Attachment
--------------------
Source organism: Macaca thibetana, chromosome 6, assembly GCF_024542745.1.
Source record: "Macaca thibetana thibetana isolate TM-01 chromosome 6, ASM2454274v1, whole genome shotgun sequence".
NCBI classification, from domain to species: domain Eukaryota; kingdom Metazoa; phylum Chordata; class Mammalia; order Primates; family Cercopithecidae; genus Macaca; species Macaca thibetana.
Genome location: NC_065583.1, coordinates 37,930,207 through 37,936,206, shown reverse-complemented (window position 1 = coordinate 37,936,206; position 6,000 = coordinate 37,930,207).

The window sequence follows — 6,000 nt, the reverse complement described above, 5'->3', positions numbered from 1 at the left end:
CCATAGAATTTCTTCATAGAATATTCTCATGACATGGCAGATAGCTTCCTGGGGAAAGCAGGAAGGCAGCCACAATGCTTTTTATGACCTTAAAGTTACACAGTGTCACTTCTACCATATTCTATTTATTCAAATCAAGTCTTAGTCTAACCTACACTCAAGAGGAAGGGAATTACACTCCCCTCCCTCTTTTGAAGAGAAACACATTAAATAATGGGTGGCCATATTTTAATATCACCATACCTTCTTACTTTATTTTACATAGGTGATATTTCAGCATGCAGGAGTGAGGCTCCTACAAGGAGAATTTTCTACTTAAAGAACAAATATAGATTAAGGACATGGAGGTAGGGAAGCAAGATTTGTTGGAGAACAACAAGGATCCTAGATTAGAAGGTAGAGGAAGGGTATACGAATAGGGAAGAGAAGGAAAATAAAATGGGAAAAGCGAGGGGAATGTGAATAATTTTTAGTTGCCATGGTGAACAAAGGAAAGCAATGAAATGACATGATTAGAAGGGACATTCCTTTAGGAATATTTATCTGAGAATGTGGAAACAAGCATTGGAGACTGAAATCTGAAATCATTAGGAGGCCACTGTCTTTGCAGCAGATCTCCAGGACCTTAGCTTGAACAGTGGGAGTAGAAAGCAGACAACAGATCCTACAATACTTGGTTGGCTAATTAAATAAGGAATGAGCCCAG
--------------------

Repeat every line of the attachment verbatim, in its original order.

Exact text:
Source organism: Macaca thibetana, chromosome 6, assembly GCF_024542745.1.
Source record: "Macaca thibetana thibetana isolate TM-01 chromosome 6, ASM2454274v1, whole genome shotgun sequence".
NCBI classification, from domain to species: domain Eukaryota; kingdom Metazoa; phylum Chordata; class Mammalia; order Primates; family Cercopithecidae; genus Macaca; species Macaca thibetana.
Genome location: NC_065583.1, coordinates 37,930,207 through 37,936,206, shown reverse-complemented (window position 1 = coordinate 37,936,206; position 6,000 = coordinate 37,930,207).

The window sequence follows — 6,000 nt, the reverse complement described above, 5'->3', positions numbered from 1 at the left end:
CCATAGAATTTCTTCATAGAATATTCTCATGACATGGCAGATAGCTTCCTGGGGAAAGCAGGAAGGCAGCCACAATGCTTTTTATGACCTTAAAGTTACACAGTGTCACTTCTACCATATTCTATTTATTCAAATCAAGTCTTAGTCTAACCTACACTCAAGAGGAAGGGAATTACACTCCCCTCCCTCTTTTGAAGAGAAACACATTAAATAATGGGTGGCCATATTTTAATATCACCATACCTTCTTACTTTATTTTACATAGGTGATATTTCAGCATGCAGGAGTGAGGCTCCTACAAGGAGAATTTTCTACTTAAAGAACAAATATAGATTAAGGACATGGAGGTAGGGAAGCAAGATTTGTTGGAGAACAACAAGGATCCTAGATTAGAAGGTAGAGGAAGGGTATACGAATAGGGAAGAGAAGGAAAATAAAATGGGAAAAGCGAGGGGAATGTGAATAATTTTTAGTTGCCATGGTGAACAAAGGAAAGCAATGAAATGACATGATTAGAAGGGACATTCCTTTAGGAATATTTATCTGAGAATGTGGAAACAAGCATTGGAGACTGAAATCTGAAATCATTAGGAGGCCACTGTCTTTGCAGCAGATCTCCAGGACCTTAGCTTGAACAGTGGGAGTAGAAAGCAGACAACAGATCCTACAATACTTGGTTGGCTAATTAAATAAGGAATGAGCCCAG